Originally created 05/11/00

Pedal power

Apart from getting hit by the occasional car, Brian Hughes says there are few downsides to riding your bike to work.

"It's great" he said. "It makes me feel good. I get the exercise I need, and when I get to work I'm pumped up and ready to give my best."

Dr. Hughes is one of those brave people who regularly bikes to work. In a time when it seems the car has become secondary only to oxygen for human survival, there are still those who take their chances on a bicycle. According to statistics from the League of American Bicyclists, approximately 3.2 million Americans bike to work at least once a week.

"I got hit by an old man in a car about two years ago" Dr. Hughes said. "But it wasn't so bad. I only got bruised. Ninety-nine percent of the car drivers are courteous. It's the final 1 percent that can drive dangerously at times."

Dr. Hughes lives in Evans and rides his bike to Medical College of Georgia, where he is an emergency physician.

"On the days when I have to meet patients, I take the car. I always get a bit sweaty, and in some cases it wouldn't be safe to treat the patients then," he said. "But when I do administrative work I take the bike."

For Dr. Hughes, taking the bike means pedaling 30 miles roundtrip, which takes about three hours. Still, he said he saves time by biking.

"I have five kids, and biking to work allows me to spend more time with them" he said. "Instead of having to go to the gym and work out when I get home, I can just hang out with my kids."

Dr. Hughes may be joined by other cyclists as annual Bike to Work Week begins Sunday.

"The warm weather, coupled with the increase in gas prices, motivates people to start biking instead of riding their cars to work," said Andy Jordan, owner of Andy Jordan's Bicycle Center on 13th Street. "This is clearly the time to take advantage of the warm weather."

Evans resident Mark McDonald was a bike commuter until he changed jobs a couple of years ago and the distance he would have to cover became too far. Like Dr. Hughes, Mr. McDonald used to work at MCG.

"What a bummer" he said. "I really miss it. Just the feeling of watching the sun go up over the hills of North Augusta. ... It was great."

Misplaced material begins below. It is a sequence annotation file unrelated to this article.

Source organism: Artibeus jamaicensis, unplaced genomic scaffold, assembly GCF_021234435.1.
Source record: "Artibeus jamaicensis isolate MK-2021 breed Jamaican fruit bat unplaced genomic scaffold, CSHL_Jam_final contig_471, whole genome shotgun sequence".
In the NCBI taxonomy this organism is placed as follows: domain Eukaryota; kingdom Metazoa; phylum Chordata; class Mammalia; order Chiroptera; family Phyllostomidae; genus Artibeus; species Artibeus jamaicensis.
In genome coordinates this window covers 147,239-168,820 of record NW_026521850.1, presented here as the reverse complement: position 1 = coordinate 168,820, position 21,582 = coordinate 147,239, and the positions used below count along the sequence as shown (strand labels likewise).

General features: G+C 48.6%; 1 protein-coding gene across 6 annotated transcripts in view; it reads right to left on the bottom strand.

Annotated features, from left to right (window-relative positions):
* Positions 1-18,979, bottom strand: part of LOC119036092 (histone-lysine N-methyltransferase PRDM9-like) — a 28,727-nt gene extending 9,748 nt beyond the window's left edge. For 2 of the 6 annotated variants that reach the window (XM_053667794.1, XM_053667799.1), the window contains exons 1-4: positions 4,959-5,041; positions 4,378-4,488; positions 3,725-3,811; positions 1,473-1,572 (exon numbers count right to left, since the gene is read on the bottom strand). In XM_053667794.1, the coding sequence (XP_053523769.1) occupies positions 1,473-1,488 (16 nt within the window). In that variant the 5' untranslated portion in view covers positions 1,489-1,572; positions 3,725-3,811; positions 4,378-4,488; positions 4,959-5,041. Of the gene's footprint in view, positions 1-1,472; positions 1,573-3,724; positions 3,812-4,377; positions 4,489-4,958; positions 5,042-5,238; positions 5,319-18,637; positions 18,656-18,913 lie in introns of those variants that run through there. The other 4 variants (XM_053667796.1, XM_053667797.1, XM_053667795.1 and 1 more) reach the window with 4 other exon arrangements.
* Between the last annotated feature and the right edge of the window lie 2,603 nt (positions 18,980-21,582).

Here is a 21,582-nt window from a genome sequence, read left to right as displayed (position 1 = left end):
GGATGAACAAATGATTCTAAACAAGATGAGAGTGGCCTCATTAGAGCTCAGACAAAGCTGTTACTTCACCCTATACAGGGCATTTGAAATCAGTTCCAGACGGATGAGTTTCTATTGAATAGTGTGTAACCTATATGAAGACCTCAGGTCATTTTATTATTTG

When Mr. McDonald worked at MCG, he rode downtown on the Augusta Canal towpath, just as Dr. Hughes does.

"That's a very safe route if you're a biker," Dr. Hughes said. "It gets a bit more scary when you turn onto 15th street and face all the traffic."

Bike to Work Week was created in 1957 by the League of American Bicyclists, the largest and oldest bicyclists' organization in the United States. Founded in 1880 to improve the condition of roads and biking pavement, the organization now has about 35,000 members nationwide.

"Bike to Work Week was started so that people would get the motivation to use their bike more often," said Patrick McCormick, director of communications at the League of American Bicyclists' headquarters in Washington, D.C.

"The positive aspects of riding your bike to work are many: You reduce the risk of getting heart disease; you get to come out in the open air and you cut down on car pollution," he said.

Bike to Work Week is traditionally promoted during the third week of May every year.

"In later years, we have seen a rising interest in the event, which may have to do with the increase in gas prices," Mr. McCormick said.

Bike to work tips

Here's some advice for beginning commuters from the League of American Bicyclists and London G. Eubanks, a Richmond County sheriff's deputy and bike patrol instructor:


If you have a short commute, ride in your work clothes at a relaxed pace.

Use waterproof and breathable fabrics to stay comfortable and dry.

Wear bright clothing if possible to make yourself more visible.


Always wear a helmet. Riders younger than 16 must wear helmets. Adults who wear helmets protect themselves and set a good example.

Be sure your lighting gear works. Front light beams should reach at least 100 yards. Back light beams should be visible from at least 200 yards. Always use lights when driving in the dark. Every bicycle should be equipped with a reflector of some kind.

Consider weather protection such as fenders and a rack for carrying capacity.

Invest in a rechargeable headlight; it will save you money in the long run.


Choose routes carefully; consider distance, traffic volume, road width and condition.

Always signal before turning.


Technically, a bicyclist should obey the same laws as a car driver. However, for everyone's safety, a bicyclist is required to use the right-most lane and ride to the right in that lane.

Don't ride on the sidewalks. If you do, it should be at a very slow tempo, no faster than if you were walking.


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